Daniel Murphy is back hitting for the Nationals. He says an electric current machine helped get him ready to play again. (Nick Wass/Associated Press)

ST. PETERSBURG, Fla. — When the Nationals were in Arizona in mid-May, and Daniel Murphy was still weeks away from returning to the team, a casually dressed man who didn’t belong there stood in the outfield at Chase Field and watched from a few yards away as Murphy twisted and turned through the outfield testing his knee. The man was not a coach, but Murphy seemed to be listening to him anyway, not just taking in his feedback but soliciting it. They walked off the field together, along with a few other men who stood out the way anyone who isn’t normally in the clubhouse do.

The man from whom Murphy was taking his direction was Jay Schroeder, head of EVO Ultrafit in Phoenix, the mastermind behind the electric therapy training system that Ryan Madson says revived his career. Madson is known for the black bag he brings everywhere, for wearing electric patches all over his body and sitting still while they administer pulses to his arm, legs and even head at times. The whole thing looks rather silly, though Madson swears by it. He is not the only National with a little black bag anymore.

While Murphy has yet to hook up those electrodes in public view, he, too, carries a black bag around, the same kind that holds Madson’s accelerated performance machine. Murphy had considered this kind of therapy before but only just began working with Schroeder last month.

“I’ve found it very helpful,” Murphy said. “My body feels a lot better recovering.”

Madson said he isn’t trying to push the therapy on anyone and doesn’t want to give the impression that he is. But teammates have always been curious, and some have wanted to try it out. Jayson Werth took great interest in the program when he was with the Nationals. Murphy has adopted it.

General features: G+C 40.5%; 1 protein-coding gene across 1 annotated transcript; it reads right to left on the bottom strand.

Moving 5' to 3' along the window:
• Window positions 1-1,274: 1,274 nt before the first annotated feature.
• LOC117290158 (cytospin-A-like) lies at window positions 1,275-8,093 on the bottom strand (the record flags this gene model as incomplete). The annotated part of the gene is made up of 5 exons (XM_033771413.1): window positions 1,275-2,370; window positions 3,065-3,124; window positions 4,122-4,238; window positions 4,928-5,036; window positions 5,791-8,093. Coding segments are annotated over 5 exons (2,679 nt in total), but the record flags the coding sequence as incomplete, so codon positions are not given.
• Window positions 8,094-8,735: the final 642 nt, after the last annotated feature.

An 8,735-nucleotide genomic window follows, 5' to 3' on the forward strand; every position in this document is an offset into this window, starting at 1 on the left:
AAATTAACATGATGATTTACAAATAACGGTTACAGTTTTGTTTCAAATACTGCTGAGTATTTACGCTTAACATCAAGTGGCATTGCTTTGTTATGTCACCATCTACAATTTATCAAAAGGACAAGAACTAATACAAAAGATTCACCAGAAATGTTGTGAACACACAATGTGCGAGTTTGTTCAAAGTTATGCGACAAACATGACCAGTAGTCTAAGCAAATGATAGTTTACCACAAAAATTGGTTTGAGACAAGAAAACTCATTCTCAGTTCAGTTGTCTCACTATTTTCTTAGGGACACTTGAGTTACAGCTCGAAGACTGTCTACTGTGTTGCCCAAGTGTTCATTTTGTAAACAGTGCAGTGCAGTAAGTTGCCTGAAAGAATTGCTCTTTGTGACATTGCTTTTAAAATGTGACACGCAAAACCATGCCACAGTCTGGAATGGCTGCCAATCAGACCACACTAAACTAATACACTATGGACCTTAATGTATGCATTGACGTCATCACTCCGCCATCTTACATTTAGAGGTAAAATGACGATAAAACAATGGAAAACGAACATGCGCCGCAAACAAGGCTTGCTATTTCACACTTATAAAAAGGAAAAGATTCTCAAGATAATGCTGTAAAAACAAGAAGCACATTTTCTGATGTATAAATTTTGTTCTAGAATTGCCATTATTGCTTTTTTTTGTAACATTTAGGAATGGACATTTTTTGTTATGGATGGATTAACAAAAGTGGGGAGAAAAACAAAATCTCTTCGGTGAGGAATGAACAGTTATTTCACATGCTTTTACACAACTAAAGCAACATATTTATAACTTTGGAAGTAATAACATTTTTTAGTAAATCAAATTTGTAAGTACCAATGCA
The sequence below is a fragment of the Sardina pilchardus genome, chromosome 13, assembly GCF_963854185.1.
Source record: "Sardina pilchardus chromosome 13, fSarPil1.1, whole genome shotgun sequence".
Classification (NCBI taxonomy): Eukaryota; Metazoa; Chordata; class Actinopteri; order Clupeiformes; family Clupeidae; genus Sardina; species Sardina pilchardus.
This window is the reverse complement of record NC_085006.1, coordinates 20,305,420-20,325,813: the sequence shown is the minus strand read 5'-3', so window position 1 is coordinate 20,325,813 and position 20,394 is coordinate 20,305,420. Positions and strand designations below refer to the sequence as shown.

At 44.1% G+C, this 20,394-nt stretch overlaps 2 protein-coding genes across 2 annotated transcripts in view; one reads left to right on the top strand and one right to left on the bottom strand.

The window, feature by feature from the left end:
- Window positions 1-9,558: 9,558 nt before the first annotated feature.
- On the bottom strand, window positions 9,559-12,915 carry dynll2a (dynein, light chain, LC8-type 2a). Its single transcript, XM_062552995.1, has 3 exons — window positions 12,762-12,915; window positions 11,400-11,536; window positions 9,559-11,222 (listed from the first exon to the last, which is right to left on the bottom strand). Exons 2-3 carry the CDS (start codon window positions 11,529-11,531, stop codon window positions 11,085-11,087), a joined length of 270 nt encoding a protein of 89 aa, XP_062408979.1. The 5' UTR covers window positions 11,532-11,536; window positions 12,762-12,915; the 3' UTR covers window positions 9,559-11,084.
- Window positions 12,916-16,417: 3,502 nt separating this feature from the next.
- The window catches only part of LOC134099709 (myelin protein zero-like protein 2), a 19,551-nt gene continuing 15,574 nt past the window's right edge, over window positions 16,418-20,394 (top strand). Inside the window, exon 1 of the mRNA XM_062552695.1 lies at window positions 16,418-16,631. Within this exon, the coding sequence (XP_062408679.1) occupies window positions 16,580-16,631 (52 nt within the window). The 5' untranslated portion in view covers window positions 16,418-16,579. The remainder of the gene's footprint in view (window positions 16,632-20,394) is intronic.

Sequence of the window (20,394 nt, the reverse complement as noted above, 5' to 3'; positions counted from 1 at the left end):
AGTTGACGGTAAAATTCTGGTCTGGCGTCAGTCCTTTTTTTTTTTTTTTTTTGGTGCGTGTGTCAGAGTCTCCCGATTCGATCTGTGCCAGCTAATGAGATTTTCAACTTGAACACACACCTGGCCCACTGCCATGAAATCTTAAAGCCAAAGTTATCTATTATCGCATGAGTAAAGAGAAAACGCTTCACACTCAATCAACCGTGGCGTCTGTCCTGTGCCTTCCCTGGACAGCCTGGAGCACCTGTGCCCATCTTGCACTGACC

“I just want it to help him, and I think it will,” Madson said. “It’s not automatic. You have to go through a lot of work and trial and error. It’s not a magic pill. It’s just a way — I think the best way — probably the quickest, most efficient way to fix something and strengthen something that I know of. That’s legal.”

At the time Murphy worked with Schroeder, he was still testing his ability to sprint regularly. He had yet to go on the rehab assignment that eventually raised questions about his fitness and, by extension, about whether his knee would ever be the same again.

“I think it definitely helped, ” Murphy said. “I think along with the training staff and the work we were doing with them, in conjunction with using EVO, I think it produced a healthy cocktail that helped me cross the finish line.”

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